Mysterious clandestine group behind Turkish wiretap case
March 10, 2009 2 Comments
By IAN ALLEN | intelNews.org |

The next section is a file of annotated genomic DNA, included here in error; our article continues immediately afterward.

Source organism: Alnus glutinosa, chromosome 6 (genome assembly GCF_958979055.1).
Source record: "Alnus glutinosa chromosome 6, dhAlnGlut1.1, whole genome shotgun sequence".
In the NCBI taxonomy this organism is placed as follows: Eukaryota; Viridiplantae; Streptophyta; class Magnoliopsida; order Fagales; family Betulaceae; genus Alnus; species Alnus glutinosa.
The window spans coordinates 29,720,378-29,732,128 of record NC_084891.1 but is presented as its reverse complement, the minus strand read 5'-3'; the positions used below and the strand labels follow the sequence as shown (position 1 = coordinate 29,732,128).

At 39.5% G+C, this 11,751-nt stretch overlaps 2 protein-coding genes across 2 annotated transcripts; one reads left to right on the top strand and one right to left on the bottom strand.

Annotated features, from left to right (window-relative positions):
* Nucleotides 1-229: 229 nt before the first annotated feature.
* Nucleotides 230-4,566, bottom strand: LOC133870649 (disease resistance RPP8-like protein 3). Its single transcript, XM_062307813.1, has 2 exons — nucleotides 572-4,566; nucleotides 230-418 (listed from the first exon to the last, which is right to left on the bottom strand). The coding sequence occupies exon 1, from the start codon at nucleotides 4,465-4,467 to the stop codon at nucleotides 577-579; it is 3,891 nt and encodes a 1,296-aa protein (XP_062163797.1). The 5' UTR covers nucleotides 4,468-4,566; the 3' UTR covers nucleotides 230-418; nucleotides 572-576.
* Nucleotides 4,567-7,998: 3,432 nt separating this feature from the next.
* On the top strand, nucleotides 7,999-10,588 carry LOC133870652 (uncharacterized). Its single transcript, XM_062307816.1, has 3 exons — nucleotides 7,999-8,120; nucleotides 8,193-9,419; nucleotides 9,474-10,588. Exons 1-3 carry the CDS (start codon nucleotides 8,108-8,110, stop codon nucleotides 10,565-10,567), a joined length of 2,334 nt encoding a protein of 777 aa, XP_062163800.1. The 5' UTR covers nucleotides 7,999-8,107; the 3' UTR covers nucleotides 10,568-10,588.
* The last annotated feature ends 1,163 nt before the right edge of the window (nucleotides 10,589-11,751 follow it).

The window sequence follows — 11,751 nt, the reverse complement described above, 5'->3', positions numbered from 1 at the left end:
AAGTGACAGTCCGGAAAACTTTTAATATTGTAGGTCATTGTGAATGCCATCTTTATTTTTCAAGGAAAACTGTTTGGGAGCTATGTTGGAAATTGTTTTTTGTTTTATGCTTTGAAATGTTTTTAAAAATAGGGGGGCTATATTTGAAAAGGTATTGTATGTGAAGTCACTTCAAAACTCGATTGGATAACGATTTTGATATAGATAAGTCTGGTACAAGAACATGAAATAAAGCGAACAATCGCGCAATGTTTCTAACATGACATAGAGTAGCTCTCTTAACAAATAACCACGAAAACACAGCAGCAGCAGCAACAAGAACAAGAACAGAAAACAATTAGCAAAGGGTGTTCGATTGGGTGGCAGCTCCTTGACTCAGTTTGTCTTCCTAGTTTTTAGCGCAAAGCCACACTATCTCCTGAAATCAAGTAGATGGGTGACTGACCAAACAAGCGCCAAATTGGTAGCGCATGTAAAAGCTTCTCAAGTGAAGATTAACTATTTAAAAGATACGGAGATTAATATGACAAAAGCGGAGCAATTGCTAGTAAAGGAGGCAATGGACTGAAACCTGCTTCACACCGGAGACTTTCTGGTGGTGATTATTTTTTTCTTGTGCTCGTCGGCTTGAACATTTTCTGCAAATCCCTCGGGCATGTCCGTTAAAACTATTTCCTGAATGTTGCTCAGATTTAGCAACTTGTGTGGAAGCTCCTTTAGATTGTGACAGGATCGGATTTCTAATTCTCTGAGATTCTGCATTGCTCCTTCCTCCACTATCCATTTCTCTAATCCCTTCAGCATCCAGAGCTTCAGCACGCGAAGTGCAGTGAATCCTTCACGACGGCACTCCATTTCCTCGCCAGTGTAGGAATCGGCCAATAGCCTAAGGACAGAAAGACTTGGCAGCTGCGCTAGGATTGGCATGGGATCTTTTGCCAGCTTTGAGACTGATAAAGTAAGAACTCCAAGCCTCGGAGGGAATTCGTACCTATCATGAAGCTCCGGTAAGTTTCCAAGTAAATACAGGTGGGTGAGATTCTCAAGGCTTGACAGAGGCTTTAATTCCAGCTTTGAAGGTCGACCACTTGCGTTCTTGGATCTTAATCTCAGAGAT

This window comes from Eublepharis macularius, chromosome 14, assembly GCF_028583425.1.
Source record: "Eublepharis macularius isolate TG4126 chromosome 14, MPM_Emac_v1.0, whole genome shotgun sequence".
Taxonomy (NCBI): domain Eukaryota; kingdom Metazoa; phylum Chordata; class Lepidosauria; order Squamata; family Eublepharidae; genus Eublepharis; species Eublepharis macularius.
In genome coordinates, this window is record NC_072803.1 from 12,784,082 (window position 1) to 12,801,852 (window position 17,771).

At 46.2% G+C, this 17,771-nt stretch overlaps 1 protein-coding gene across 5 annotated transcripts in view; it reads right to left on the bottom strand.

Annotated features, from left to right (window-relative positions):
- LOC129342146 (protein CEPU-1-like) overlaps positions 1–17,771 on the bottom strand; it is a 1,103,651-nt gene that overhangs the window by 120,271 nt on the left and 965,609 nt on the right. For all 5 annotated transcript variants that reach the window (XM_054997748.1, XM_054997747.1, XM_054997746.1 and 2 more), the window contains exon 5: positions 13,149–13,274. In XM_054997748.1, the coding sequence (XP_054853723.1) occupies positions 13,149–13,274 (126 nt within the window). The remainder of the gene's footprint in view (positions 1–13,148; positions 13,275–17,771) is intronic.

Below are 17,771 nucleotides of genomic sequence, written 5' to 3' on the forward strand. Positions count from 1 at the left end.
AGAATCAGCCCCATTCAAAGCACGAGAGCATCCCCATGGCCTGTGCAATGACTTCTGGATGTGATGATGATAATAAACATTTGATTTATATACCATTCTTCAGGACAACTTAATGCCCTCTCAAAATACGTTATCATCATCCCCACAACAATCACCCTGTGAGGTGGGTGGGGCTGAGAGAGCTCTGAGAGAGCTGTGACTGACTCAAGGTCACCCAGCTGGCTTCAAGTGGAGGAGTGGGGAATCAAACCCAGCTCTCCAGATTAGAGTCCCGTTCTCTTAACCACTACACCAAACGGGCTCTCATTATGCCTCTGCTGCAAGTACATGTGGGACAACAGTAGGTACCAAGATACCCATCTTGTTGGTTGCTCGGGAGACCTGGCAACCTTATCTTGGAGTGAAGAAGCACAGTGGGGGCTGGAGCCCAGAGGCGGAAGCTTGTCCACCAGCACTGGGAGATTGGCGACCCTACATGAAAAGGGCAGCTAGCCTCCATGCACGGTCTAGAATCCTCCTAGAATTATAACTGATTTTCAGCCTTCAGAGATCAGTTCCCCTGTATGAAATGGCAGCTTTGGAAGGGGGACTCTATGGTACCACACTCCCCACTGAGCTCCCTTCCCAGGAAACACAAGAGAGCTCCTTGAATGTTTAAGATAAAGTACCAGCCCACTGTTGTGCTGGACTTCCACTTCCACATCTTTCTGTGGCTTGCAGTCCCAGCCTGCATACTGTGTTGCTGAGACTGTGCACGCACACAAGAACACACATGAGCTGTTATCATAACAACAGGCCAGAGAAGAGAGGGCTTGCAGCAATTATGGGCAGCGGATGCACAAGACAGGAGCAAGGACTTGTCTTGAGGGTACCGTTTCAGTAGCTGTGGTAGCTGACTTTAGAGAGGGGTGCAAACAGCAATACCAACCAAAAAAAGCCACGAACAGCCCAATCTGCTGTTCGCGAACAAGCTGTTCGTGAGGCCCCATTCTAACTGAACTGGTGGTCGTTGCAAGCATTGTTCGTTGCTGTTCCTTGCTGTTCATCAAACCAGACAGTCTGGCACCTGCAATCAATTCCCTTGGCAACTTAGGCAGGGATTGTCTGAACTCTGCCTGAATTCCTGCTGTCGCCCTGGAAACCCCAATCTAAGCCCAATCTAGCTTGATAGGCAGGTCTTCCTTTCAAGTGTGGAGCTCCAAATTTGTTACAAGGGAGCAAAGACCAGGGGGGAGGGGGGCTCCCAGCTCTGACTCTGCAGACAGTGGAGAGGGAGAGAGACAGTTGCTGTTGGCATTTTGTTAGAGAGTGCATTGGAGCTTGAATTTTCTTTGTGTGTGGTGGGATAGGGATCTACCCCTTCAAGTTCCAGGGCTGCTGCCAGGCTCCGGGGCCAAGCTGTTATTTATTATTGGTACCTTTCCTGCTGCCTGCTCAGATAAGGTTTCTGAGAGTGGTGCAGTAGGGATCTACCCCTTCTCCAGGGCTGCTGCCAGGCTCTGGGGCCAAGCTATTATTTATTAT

Early last January, two concealed audio surveillance devices were found at the Ankara headquarters of Turkey’s Republican People’s Party (CHP). Officials and supporters of the center-left party, which is currently Turkey’s main opposition political force, were shocked by the discovery, and an investigation was launched to uncover the culprits. In a surprising move, Turkish police raided late last week the home of a prominent union official, and discovered documents that are said to directly link the CHP wiretaps with Ergenekon, a shadowy ultranationalist network with strong links to the Turkish armed forces. The documents were reportedly discovered at the home of Mustafa Özbek, chairperson of the Türk Metal workers’ union, who is already in prison awaiting trial on criminal conspiracy charges. They appear to disclose that the Ergenekon group set up a clandestine network of safe houses in Turkish capital Ankara, as well as in the occupied Turkish Republic of Northern Cyprus, for the sole purpose of wiretapping the communications of targeted individuals and organizations. The safe houses were reportedly equipped with wiretapping systems purchased in Israel, some of which were portable and were thus moved to various cities and towns in Turkey, in accordance with Ergenekon mission directives. Ergenekon is a clandestine ultra-nationalist organization with secularist and anti-Western objectives. Its membership, which is reportedly drawn primarily from Turkey’s military and security establishments, is involved in both criminal and political activities aiming to preserve the political power of Turkey’s armed forces, while subverting the rise of Islamism and keeping Turkey out of the European Union. The existence of this mysterious organization was revealed in 2001 by Tuncay Güney, an operative of Turkey’s National Intelligence Organization (MİT), who was arrested for petty fraud. Rumors about the group resurfaced in 2007, when police in Istanbul’s Ümraniye neighborhood discovered a safe house containing dozens of hand grenades. The discovery sparked a broad juridical investigation into Ergenekon’s activities, which has so far revealed that the shadow network has carried out several targeted assassinations aimed at toppling Turkey’s pro-Islamic government “by creating chaos and mayhem”. Among those individuals listed as targets in Ergenekon’s recent wiretap conspiracy are officials and maintenance staff at CHP’s headquarters, as well as several leftist politicians and union officials. Speaking about the revelations, Turkey’s Prime Minister Recep Tayyip Erdoğan said last week that he and his cabinet ministers have been at the receiving end of several threats by members of the “Ergenekon gang from inside and outside the country”. The juridical investigation into Ergenekon is expected to intensify after this latest scandal.